About

AuthorPhoto-AlexBrown
(c) Henrik Meng, 2018

Short biography: Alexandria Brown is a queer Black librarian, local historian, writer, and author. She writes about speculative fiction and young adult literature for Tor.com and Locus Magazine, as well as on her blog. Diversity, equity, inclusion, and access set the foundation of all her work. 

Medium biography: Alexandria Brown is a queer Black librarian, local historian, writer, and author of two books on the history Napa County, California’s marginalized communities. She has a BA with honors in Anthropology and Sociology, a Master’s of Library and Information Science, and a Master’s in US History. She writes about speculative fiction and young adult literature for Tor.com and Locus Magazine, as well as on her blog. Diversity, equity, inclusion, and access set the foundation of all her work. 

Long biography: Alexandria Brown is a queer Black librarian, local historian, writer, and author of two books on local marginalized history: Lost Restaurants of Napa Valley and Their Recipes and Hidden History of Napa Valley. She has a BA with honors in Anthropology and Sociology, a Master’s of Library and Information Science, and a Master’s in US History, specializing in Black history in Northern California. She writes about science fiction, fantasy, and horror, including adult and YA fiction, for Tor.com, Locus Magazine, and her blog bookjockeyalex.com. Her work on local marginalized history, librarianship, and diversity work have also appeared on the Lee & Low Blog, Napa Valley Life Magazine, and elsewhere. As a librarian, she has worked in archives, special historical collections, and public, academic, and school libraries, and working with teens is her favorite part of the job. Diversity, equity, inclusion, and access set the foundation of all her work. Alex lives in Southern California with her pet rats and ever-increasing piles of books.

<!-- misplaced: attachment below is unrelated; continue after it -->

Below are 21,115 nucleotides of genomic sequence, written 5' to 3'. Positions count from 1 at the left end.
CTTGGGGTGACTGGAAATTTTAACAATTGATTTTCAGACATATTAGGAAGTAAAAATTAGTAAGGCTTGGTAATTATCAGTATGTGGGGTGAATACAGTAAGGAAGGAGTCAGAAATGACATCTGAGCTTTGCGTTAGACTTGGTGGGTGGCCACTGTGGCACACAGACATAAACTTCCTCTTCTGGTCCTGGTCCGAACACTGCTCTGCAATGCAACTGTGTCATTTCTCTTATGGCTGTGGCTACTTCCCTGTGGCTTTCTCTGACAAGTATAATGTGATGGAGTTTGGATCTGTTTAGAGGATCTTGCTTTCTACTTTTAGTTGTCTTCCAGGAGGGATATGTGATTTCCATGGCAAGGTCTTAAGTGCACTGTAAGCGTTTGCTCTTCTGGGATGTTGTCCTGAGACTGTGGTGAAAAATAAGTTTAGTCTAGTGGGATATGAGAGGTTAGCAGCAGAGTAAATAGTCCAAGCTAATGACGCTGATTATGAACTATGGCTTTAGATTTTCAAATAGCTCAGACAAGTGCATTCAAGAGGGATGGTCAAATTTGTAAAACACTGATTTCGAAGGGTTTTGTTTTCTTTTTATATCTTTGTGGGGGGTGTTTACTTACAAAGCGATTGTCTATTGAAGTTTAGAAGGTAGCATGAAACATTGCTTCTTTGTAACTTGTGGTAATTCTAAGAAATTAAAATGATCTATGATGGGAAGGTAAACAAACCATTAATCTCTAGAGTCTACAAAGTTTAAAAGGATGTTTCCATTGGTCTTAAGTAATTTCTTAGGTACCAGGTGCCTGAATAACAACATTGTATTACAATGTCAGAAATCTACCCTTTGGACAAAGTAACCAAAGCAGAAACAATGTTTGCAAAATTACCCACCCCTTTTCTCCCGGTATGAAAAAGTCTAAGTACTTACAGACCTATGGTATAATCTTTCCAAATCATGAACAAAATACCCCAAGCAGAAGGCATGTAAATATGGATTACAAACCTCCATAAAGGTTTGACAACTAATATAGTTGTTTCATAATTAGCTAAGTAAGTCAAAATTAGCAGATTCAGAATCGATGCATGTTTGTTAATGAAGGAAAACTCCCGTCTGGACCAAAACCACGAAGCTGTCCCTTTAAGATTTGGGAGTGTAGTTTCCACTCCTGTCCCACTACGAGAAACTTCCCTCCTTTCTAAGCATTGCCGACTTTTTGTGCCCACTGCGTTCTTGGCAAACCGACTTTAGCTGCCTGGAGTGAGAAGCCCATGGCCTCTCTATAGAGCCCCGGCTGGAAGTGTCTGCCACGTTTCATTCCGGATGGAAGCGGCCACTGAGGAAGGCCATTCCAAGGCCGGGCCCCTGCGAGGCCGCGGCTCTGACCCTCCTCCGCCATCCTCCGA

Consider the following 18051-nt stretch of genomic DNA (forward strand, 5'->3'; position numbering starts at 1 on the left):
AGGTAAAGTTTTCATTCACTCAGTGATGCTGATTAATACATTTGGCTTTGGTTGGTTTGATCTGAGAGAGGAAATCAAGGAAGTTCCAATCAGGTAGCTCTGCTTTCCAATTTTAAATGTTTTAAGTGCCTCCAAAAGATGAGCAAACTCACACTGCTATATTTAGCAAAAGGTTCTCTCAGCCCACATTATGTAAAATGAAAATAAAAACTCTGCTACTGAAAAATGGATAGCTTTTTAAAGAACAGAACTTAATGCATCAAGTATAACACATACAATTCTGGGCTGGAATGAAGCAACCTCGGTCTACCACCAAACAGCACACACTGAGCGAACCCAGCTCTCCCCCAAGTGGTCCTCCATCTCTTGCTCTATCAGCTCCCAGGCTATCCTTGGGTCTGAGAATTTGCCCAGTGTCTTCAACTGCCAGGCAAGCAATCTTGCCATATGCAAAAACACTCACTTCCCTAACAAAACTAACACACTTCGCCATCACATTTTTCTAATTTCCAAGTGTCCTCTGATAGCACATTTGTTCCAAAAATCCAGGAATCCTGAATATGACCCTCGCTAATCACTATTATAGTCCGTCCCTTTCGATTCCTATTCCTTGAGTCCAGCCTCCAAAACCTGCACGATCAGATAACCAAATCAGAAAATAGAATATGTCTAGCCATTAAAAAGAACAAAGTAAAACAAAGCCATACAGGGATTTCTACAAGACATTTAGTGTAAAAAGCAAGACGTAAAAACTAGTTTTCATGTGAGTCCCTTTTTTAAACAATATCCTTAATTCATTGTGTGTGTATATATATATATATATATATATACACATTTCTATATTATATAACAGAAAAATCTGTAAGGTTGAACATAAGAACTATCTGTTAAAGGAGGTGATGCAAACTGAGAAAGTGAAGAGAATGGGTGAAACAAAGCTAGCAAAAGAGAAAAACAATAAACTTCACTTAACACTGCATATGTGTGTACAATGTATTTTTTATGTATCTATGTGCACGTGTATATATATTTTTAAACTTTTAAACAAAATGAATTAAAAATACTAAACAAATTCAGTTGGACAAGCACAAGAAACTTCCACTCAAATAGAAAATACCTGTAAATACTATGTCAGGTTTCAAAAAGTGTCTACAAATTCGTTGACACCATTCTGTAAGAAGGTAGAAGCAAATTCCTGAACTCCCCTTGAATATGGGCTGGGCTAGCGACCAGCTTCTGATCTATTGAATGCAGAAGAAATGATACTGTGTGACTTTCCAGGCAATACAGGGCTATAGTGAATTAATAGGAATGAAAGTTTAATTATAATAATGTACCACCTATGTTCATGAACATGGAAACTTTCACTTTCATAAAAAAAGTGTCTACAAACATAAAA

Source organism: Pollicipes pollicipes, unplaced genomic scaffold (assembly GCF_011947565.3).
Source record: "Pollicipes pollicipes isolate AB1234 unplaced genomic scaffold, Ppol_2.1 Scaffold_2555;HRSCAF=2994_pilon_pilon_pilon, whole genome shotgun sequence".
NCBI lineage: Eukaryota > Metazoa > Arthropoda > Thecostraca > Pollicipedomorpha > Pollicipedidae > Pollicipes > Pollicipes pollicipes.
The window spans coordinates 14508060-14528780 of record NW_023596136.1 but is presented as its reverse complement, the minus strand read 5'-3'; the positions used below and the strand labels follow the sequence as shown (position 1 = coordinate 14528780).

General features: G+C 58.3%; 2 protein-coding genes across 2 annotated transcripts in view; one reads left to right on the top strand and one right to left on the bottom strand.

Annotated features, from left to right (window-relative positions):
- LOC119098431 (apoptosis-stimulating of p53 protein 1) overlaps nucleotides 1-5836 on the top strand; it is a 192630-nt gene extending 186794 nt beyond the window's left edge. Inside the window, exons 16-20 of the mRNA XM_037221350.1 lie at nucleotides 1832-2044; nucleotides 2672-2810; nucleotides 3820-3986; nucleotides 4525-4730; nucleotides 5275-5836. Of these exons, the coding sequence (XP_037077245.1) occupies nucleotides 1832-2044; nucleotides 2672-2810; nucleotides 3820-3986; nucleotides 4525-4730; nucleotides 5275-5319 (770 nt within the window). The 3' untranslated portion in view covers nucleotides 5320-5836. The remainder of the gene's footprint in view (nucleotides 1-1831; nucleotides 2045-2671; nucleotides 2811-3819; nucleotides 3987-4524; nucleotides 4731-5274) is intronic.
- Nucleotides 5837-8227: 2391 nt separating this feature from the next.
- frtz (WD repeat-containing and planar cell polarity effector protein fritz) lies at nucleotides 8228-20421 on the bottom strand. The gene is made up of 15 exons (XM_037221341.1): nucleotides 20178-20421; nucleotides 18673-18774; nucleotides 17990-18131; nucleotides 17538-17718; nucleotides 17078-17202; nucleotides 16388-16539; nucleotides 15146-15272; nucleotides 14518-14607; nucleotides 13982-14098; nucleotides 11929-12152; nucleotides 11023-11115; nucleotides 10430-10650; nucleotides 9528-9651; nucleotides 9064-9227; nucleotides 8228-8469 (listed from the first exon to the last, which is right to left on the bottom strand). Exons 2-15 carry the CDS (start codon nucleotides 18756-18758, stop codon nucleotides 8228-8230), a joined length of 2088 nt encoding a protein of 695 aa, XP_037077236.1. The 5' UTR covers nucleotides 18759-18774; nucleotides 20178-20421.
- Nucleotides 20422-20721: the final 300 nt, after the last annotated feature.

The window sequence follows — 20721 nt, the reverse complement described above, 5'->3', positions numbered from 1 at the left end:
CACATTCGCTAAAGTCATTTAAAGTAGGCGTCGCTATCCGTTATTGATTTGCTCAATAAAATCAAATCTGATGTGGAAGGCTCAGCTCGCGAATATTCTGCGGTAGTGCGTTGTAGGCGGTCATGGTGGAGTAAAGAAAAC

Her first book, Hidden History of Napa Valley, a historical non-fiction examination of marginalized communities in the North Bay. Her second book, Lost Restaurants of Napa Valley and Their Recipes, is an examination of food history in Napa County: why we eat what we eat, who prepares it, and the BIPOC, women, and/or immigrants who changed the definition of “American.” Both are available everywhere books are sold.